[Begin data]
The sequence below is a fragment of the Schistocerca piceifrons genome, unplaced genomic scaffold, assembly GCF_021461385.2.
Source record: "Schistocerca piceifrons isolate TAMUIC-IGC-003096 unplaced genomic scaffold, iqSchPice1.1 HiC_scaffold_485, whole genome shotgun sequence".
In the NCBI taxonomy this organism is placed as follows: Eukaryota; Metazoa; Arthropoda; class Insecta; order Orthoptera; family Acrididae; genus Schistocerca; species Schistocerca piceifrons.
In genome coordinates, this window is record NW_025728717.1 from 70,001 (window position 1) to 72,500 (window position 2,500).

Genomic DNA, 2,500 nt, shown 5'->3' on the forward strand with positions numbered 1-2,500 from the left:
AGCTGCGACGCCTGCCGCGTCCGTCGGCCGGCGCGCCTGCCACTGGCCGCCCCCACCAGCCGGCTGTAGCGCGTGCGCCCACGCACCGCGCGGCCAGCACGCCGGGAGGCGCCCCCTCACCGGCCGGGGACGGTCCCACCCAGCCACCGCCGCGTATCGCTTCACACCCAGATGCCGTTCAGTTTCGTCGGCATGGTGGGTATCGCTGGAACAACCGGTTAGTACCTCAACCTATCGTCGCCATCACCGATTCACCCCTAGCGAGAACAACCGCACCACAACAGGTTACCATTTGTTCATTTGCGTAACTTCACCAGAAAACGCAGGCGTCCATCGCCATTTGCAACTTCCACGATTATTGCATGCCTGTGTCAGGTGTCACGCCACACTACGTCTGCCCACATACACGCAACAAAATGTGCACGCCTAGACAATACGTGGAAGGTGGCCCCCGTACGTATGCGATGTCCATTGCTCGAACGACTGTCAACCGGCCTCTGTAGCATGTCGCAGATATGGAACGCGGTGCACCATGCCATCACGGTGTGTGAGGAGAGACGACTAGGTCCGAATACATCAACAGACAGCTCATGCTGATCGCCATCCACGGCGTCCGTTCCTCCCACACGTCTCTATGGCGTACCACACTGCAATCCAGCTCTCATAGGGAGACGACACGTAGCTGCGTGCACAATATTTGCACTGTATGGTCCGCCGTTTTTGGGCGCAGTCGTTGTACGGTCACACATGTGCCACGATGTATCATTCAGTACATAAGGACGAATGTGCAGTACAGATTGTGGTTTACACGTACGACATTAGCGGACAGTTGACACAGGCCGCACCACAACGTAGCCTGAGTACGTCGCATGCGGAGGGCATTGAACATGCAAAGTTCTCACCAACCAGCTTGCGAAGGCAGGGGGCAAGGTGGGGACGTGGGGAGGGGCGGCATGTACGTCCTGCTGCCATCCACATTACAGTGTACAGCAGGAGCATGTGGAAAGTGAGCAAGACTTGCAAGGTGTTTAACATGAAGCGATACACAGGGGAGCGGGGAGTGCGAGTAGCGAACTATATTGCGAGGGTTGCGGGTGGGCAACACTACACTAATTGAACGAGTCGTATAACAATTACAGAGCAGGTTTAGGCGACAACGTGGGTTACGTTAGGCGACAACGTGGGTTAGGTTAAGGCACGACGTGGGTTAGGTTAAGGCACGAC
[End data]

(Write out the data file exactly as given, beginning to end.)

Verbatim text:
The sequence below is a fragment of the Schistocerca piceifrons genome, unplaced genomic scaffold, assembly GCF_021461385.2.
Source record: "Schistocerca piceifrons isolate TAMUIC-IGC-003096 unplaced genomic scaffold, iqSchPice1.1 HiC_scaffold_485, whole genome shotgun sequence".
In the NCBI taxonomy this organism is placed as follows: Eukaryota; Metazoa; Arthropoda; class Insecta; order Orthoptera; family Acrididae; genus Schistocerca; species Schistocerca piceifrons.
In genome coordinates, this window is record NW_025728717.1 from 70,001 (window position 1) to 72,500 (window position 2,500).

Genomic DNA, 2,500 nt, shown 5'->3' on the forward strand with positions numbered 1-2,500 from the left:
AGCTGCGACGCCTGCCGCGTCCGTCGGCCGGCGCGCCTGCCACTGGCCGCCCCCACCAGCCGGCTGTAGCGCGTGCGCCCACGCACCGCGCGGCCAGCACGCCGGGAGGCGCCCCCTCACCGGCCGGGGACGGTCCCACCCAGCCACCGCCGCGTATCGCTTCACACCCAGATGCCGTTCAGTTTCGTCGGCATGGTGGGTATCGCTGGAACAACCGGTTAGTACCTCAACCTATCGTCGCCATCACCGATTCACCCCTAGCGAGAACAACCGCACCACAACAGGTTACCATTTGTTCATTTGCGTAACTTCACCAGAAAACGCAGGCGTCCATCGCCATTTGCAACTTCCACGATTATTGCATGCCTGTGTCAGGTGTCACGCCACACTACGTCTGCCCACATACACGCAACAAAATGTGCACGCCTAGACAATACGTGGAAGGTGGCCCCCGTACGTATGCGATGTCCATTGCTCGAACGACTGTCAACCGGCCTCTGTAGCATGTCGCAGATATGGAACGCGGTGCACCATGCCATCACGGTGTGTGAGGAGAGACGACTAGGTCCGAATACATCAACAGACAGCTCATGCTGATCGCCATCCACGGCGTCCGTTCCTCCCACACGTCTCTATGGCGTACCACACTGCAATCCAGCTCTCATAGGGAGACGACACGTAGCTGCGTGCACAATATTTGCACTGTATGGTCCGCCGTTTTTGGGCGCAGTCGTTGTACGGTCACACATGTGCCACGATGTATCATTCAGTACATAAGGACGAATGTGCAGTACAGATTGTGGTTTACACGTACGACATTAGCGGACAGTTGACACAGGCCGCACCACAACGTAGCCTGAGTACGTCGCATGCGGAGGGCATTGAACATGCAAAGTTCTCACCAACCAGCTTGCGAAGGCAGGGGGCAAGGTGGGGACGTGGGGAGGGGCGGCATGTACGTCCTGCTGCCATCCACATTACAGTGTACAGCAGGAGCATGTGGAAAGTGAGCAAGACTTGCAAGGTGTTTAACATGAAGCGATACACAGGGGAGCGGGGAGTGCGAGTAGCGAACTATATTGCGAGGGTTGCGGGTGGGCAACACTACACTAATTGAACGAGTCGTATAACAATTACAGAGCAGGTTTAGGCGACAACGTGGGTTACGTTAGGCGACAACGTGGGTTAGGTTAAGGCACGACGTGGGTTAGGTTAAGGCACGAC